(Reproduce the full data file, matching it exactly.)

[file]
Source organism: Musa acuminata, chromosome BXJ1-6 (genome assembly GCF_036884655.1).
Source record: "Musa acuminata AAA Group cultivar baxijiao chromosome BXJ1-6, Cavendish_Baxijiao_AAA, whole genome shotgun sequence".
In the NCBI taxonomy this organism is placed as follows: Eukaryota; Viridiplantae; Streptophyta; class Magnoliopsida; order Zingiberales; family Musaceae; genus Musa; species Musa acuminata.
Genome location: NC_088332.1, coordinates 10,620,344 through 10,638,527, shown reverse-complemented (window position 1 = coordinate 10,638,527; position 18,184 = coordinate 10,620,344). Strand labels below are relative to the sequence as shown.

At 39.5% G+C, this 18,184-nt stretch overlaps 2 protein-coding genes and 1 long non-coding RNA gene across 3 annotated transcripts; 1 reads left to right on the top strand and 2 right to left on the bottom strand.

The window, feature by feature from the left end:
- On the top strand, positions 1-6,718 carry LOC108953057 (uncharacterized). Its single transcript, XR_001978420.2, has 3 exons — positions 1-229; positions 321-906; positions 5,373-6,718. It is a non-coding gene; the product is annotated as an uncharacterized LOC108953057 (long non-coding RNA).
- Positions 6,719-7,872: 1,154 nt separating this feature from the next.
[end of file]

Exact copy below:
Source organism: Musa acuminata, chromosome BXJ1-6 (genome assembly GCF_036884655.1).
Source record: "Musa acuminata AAA Group cultivar baxijiao chromosome BXJ1-6, Cavendish_Baxijiao_AAA, whole genome shotgun sequence".
In the NCBI taxonomy this organism is placed as follows: Eukaryota; Viridiplantae; Streptophyta; class Magnoliopsida; order Zingiberales; family Musaceae; genus Musa; species Musa acuminata.
Genome location: NC_088332.1, coordinates 10,620,344 through 10,638,527, shown reverse-complemented (window position 1 = coordinate 10,638,527; position 18,184 = coordinate 10,620,344). Strand labels below are relative to the sequence as shown.

At 39.5% G+C, this 18,184-nt stretch overlaps 2 protein-coding genes and 1 long non-coding RNA gene across 3 annotated transcripts; 1 reads left to right on the top strand and 2 right to left on the bottom strand.

The window, feature by feature from the left end:
- On the top strand, positions 1-6,718 carry LOC108953057 (uncharacterized). Its single transcript, XR_001978420.2, has 3 exons — positions 1-229; positions 321-906; positions 5,373-6,718. It is a non-coding gene; the product is annotated as an uncharacterized LOC108953057 (long non-coding RNA).
- Positions 6,719-7,872: 1,154 nt separating this feature from the next.